The modern-day automobile is a lot more complex and sophisticated than its predecessor. Manufacturers spend a great deal of time improving their products, especially when it comes to the quality of the ride, the vehicle's stability and traction in bad weather. You may have noticed that more vehicles on the showroom floor utilise four-wheel-drive than ever before, as this mode of transportation is felt to be safe. If you've just opted for all-wheel-drive, you may be wondering how much attention to pay to its upkeep. In addition to regular maintenance, you should focus on the transfer case within the four-wheel-drive transmission system, as this is crucial, so what do you need to be looking out for here?
What Does the Transfer Case Do?
Years ago, the power created by the engine used to be distributed to the driving wheels in a fairly rudimentary fashion. Today, however, this distribution is very complex and is managed by a central device called the transfer case. This is based behind the vehicle's transmission and connects to the front and rear drive train. A number of gears within the transfer case provide the perfect amount of power to each axle in any given situation and this allows the driver to shift between low and high range, or engage four-wheel-drive versus two with no difficulty.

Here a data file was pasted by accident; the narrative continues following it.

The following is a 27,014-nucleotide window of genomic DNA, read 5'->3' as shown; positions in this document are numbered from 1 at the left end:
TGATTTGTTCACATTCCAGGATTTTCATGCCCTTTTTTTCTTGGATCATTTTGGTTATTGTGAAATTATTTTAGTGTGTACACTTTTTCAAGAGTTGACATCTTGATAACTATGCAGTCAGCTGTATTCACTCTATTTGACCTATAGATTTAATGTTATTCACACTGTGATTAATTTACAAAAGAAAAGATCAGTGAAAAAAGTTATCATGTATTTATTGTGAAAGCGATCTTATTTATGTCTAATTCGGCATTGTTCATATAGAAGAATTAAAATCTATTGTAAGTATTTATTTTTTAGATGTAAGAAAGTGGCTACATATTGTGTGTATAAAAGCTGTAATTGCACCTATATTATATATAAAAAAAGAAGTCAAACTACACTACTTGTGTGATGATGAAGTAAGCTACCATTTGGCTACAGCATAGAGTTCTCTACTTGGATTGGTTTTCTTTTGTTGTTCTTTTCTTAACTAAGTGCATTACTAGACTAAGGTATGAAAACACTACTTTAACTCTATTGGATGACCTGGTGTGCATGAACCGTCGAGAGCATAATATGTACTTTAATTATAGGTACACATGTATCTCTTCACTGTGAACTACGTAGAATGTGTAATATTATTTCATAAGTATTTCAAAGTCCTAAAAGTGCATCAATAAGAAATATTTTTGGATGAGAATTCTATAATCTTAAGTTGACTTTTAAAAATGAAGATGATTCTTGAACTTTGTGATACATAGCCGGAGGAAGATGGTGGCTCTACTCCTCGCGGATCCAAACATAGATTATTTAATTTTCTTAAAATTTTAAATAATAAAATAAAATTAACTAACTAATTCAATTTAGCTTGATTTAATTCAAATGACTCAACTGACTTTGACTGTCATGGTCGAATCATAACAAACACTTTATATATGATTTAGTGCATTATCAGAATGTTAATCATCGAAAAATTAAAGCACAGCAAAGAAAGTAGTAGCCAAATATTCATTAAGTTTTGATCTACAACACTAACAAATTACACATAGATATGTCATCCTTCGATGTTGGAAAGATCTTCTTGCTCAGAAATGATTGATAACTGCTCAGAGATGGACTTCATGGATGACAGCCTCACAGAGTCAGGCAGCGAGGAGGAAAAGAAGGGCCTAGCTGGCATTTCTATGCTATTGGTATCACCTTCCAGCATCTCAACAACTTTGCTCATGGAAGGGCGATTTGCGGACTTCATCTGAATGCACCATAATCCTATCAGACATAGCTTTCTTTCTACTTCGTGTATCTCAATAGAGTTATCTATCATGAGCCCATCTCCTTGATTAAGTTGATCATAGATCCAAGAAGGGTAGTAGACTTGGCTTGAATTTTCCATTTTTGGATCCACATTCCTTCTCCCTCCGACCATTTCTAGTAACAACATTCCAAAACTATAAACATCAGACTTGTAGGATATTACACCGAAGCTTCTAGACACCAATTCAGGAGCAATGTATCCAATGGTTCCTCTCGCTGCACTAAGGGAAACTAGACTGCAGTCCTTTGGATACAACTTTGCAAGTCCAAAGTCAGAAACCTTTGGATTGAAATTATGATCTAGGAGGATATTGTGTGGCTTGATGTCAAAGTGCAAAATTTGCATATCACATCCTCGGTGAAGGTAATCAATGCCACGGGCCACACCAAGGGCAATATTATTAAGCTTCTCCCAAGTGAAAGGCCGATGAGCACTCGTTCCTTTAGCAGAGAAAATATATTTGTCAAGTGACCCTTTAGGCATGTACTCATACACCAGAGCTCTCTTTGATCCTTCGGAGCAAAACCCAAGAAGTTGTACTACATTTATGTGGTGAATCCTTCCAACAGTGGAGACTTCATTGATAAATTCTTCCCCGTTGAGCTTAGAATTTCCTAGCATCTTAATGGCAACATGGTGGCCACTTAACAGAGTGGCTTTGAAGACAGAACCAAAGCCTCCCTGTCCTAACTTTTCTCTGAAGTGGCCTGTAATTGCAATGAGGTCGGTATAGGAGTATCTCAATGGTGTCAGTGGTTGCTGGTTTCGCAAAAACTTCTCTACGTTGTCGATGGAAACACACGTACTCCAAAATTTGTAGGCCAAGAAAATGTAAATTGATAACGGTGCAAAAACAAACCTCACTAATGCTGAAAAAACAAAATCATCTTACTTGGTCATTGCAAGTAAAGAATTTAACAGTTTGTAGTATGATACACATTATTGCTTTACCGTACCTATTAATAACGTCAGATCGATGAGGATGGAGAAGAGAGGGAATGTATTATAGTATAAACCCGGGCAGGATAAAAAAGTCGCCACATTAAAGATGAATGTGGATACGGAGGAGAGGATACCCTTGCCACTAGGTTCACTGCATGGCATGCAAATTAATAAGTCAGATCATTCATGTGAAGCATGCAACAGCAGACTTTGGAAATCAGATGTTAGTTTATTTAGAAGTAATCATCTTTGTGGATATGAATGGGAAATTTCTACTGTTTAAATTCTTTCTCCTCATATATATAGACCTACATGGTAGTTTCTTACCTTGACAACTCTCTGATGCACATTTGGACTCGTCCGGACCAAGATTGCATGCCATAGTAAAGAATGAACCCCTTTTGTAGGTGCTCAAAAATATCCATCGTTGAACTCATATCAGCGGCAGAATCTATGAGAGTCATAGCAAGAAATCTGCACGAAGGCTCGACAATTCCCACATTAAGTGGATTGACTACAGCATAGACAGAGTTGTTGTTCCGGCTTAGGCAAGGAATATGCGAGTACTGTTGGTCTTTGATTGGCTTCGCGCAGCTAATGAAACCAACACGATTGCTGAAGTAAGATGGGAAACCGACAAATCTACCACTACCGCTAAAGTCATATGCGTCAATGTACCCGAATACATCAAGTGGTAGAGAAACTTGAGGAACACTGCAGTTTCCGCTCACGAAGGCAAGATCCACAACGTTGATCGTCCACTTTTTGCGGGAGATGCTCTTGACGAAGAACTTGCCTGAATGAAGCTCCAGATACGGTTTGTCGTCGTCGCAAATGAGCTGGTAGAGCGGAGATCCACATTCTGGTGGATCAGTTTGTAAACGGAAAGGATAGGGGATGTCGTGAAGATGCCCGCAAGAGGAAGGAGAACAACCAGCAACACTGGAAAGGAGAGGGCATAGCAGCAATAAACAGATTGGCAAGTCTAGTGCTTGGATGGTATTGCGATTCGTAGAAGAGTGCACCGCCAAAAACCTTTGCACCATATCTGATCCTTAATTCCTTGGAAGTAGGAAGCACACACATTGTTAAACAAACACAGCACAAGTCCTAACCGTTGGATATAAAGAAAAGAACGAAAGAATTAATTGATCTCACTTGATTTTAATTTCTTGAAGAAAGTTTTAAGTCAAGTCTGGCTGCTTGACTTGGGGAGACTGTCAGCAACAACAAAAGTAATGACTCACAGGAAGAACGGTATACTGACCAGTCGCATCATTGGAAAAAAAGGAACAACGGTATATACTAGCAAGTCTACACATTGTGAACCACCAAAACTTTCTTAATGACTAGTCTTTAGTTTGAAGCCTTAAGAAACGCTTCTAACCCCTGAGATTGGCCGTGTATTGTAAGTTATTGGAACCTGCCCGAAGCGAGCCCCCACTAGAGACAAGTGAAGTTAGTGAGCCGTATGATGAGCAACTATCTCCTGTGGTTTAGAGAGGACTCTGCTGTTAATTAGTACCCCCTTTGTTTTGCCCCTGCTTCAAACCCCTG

Some Common Issues
Sometimes, the level of sophistication here can lead to issues, even though the component is supposed to put up with a good deal of abuse during ordinary driving situations. As an example, you may find it difficult to engage the gearstick properly and this can be traced back to the linkage mechanism. Sometimes, this can be pushed out of line so that it doesn't operate correctly, or it could become loose.
Alternatively, there may not be enough lubricant in the transfer case, causing issues with engagement. You may also find that some internal components have worn down more than others and it doesn't take much to disrupt the delicate balance.
Try This First
There may be a simple fix, and it's worth trying. If you been driving for quite a long time without shifting gears, then a certain amount of torque can build up within the system to make such a shift difficult. Pull over to the side of the road and stop for a while, before shifting the gearstick into two-wheel-drive instead. This may get rid of the problem altogether, but always remember to choose the right gear for the circumstances. You won't be able to shift into low gear if you're doing highway speeds, for example.
Taking the Next Step
It is possible for you to add lubricant to the transfer case if the balance is simply too low. However, if this is not the case then you will need to engage the services of a qualified mechanic to see what is wrong with the linkage, replace all the oil in the system or change broken components.